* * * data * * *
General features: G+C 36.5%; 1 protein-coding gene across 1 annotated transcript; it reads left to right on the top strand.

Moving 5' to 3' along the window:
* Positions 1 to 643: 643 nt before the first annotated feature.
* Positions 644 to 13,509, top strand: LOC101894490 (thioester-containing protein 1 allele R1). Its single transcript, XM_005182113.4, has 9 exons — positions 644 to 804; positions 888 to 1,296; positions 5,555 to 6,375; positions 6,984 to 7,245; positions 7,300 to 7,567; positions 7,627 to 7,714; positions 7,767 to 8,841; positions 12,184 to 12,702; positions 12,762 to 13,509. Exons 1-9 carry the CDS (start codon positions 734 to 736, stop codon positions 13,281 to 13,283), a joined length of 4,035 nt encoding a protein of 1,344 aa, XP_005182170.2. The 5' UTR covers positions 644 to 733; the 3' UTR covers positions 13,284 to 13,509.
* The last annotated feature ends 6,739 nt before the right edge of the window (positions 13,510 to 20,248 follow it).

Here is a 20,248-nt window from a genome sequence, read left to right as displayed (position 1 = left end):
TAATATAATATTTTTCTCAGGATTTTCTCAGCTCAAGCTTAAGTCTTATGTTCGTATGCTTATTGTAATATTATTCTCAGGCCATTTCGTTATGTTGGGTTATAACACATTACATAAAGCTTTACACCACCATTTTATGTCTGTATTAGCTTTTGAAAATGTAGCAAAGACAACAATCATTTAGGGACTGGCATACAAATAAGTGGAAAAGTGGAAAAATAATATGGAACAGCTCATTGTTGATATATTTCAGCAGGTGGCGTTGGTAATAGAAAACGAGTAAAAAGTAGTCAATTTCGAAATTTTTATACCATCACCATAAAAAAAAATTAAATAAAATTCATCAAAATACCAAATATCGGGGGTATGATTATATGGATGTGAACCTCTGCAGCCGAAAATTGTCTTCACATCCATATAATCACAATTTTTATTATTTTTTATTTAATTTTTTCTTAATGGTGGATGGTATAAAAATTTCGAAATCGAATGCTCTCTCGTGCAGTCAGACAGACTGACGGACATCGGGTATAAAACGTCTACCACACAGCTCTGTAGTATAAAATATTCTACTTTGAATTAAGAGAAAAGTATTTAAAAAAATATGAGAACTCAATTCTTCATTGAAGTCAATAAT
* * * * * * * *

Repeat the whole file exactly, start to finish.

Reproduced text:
General features: G+C 36.5%; 1 protein-coding gene across 1 annotated transcript; it reads left to right on the top strand.

Moving 5' to 3' along the window:
* Positions 1 to 643: 643 nt before the first annotated feature.
* Positions 644 to 13,509, top strand: LOC101894490 (thioester-containing protein 1 allele R1). Its single transcript, XM_005182113.4, has 9 exons — positions 644 to 804; positions 888 to 1,296; positions 5,555 to 6,375; positions 6,984 to 7,245; positions 7,300 to 7,567; positions 7,627 to 7,714; positions 7,767 to 8,841; positions 12,184 to 12,702; positions 12,762 to 13,509. Exons 1-9 carry the CDS (start codon positions 734 to 736, stop codon positions 13,281 to 13,283), a joined length of 4,035 nt encoding a protein of 1,344 aa, XP_005182170.2. The 5' UTR covers positions 644 to 733; the 3' UTR covers positions 13,284 to 13,509.
* The last annotated feature ends 6,739 nt before the right edge of the window (positions 13,510 to 20,248 follow it).

Here is a 20,248-nt window from a genome sequence, read left to right as displayed (position 1 = left end):
TAATATAATATTTTTCTCAGGATTTTCTCAGCTCAAGCTTAAGTCTTATGTTCGTATGCTTATTGTAATATTATTCTCAGGCCATTTCGTTATGTTGGGTTATAACACATTACATAAAGCTTTACACCACCATTTTATGTCTGTATTAGCTTTTGAAAATGTAGCAAAGACAACAATCATTTAGGGACTGGCATACAAATAAGTGGAAAAGTGGAAAAATAATATGGAACAGCTCATTGTTGATATATTTCAGCAGGTGGCGTTGGTAATAGAAAACGAGTAAAAAGTAGTCAATTTCGAAATTTTTATACCATCACCATAAAAAAAAATTAAATAAAATTCATCAAAATACCAAATATCGGGGGTATGATTATATGGATGTGAACCTCTGCAGCCGAAAATTGTCTTCACATCCATATAATCACAATTTTTATTATTTTTTATTTAATTTTTTCTTAATGGTGGATGGTATAAAAATTTCGAAATCGAATGCTCTCTCGTGCAGTCAGACAGACTGACGGACATCGGGTATAAAACGTCTACCACACAGCTCTGTAGTATAAAATATTCTACTTTGAATTAAGAGAAAAGTATTTAAAAAAATATGAGAACTCAATTCTTCATTGAAGTCAATAAT